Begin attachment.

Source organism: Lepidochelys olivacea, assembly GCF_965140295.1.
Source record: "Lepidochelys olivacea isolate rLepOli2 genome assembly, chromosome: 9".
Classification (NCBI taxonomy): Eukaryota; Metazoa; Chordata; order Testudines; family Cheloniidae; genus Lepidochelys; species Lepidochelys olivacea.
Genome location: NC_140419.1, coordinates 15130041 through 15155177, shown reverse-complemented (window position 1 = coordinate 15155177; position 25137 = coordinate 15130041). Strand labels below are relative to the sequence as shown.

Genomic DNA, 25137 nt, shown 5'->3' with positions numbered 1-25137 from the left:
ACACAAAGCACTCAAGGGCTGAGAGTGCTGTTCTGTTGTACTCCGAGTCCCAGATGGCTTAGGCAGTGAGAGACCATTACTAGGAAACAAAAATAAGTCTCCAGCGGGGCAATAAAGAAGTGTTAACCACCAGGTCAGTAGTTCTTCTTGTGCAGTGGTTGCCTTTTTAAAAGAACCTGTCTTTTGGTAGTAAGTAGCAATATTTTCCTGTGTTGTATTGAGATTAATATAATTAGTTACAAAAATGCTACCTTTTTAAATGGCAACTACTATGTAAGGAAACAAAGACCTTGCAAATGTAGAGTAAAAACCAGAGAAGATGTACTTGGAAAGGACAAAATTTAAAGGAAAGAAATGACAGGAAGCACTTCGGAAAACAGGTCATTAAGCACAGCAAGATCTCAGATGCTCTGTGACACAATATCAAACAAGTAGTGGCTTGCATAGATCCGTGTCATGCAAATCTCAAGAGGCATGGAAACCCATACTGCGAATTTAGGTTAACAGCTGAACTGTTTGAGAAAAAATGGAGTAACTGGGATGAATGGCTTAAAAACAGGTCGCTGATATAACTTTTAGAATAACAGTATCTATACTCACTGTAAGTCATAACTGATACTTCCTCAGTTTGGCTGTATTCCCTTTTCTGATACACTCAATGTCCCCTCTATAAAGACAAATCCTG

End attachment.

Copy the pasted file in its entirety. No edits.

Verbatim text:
Source organism: Lepidochelys olivacea, assembly GCF_965140295.1.
Source record: "Lepidochelys olivacea isolate rLepOli2 genome assembly, chromosome: 9".
Classification (NCBI taxonomy): Eukaryota; Metazoa; Chordata; order Testudines; family Cheloniidae; genus Lepidochelys; species Lepidochelys olivacea.
Genome location: NC_140419.1, coordinates 15130041 through 15155177, shown reverse-complemented (window position 1 = coordinate 15155177; position 25137 = coordinate 15130041). Strand labels below are relative to the sequence as shown.

Genomic DNA, 25137 nt, shown 5'->3' with positions numbered 1-25137 from the left:
ACACAAAGCACTCAAGGGCTGAGAGTGCTGTTCTGTTGTACTCCGAGTCCCAGATGGCTTAGGCAGTGAGAGACCATTACTAGGAAACAAAAATAAGTCTCCAGCGGGGCAATAAAGAAGTGTTAACCACCAGGTCAGTAGTTCTTCTTGTGCAGTGGTTGCCTTTTTAAAAGAACCTGTCTTTTGGTAGTAAGTAGCAATATTTTCCTGTGTTGTATTGAGATTAATATAATTAGTTACAAAAATGCTACCTTTTTAAATGGCAACTACTATGTAAGGAAACAAAGACCTTGCAAATGTAGAGTAAAAACCAGAGAAGATGTACTTGGAAAGGACAAAATTTAAAGGAAAGAAATGACAGGAAGCACTTCGGAAAACAGGTCATTAAGCACAGCAAGATCTCAGATGCTCTGTGACACAATATCAAACAAGTAGTGGCTTGCATAGATCCGTGTCATGCAAATCTCAAGAGGCATGGAAACCCATACTGCGAATTTAGGTTAACAGCTGAACTGTTTGAGAAAAAATGGAGTAACTGGGATGAATGGCTTAAAAACAGGTCGCTGATATAACTTTTAGAATAACAGTATCTATACTCACTGTAAGTCATAACTGATACTTCCTCAGTTTGGCTGTATTCCCTTTTCTGATACACTCAATGTCCCCTCTATAAAGACAAATCCTG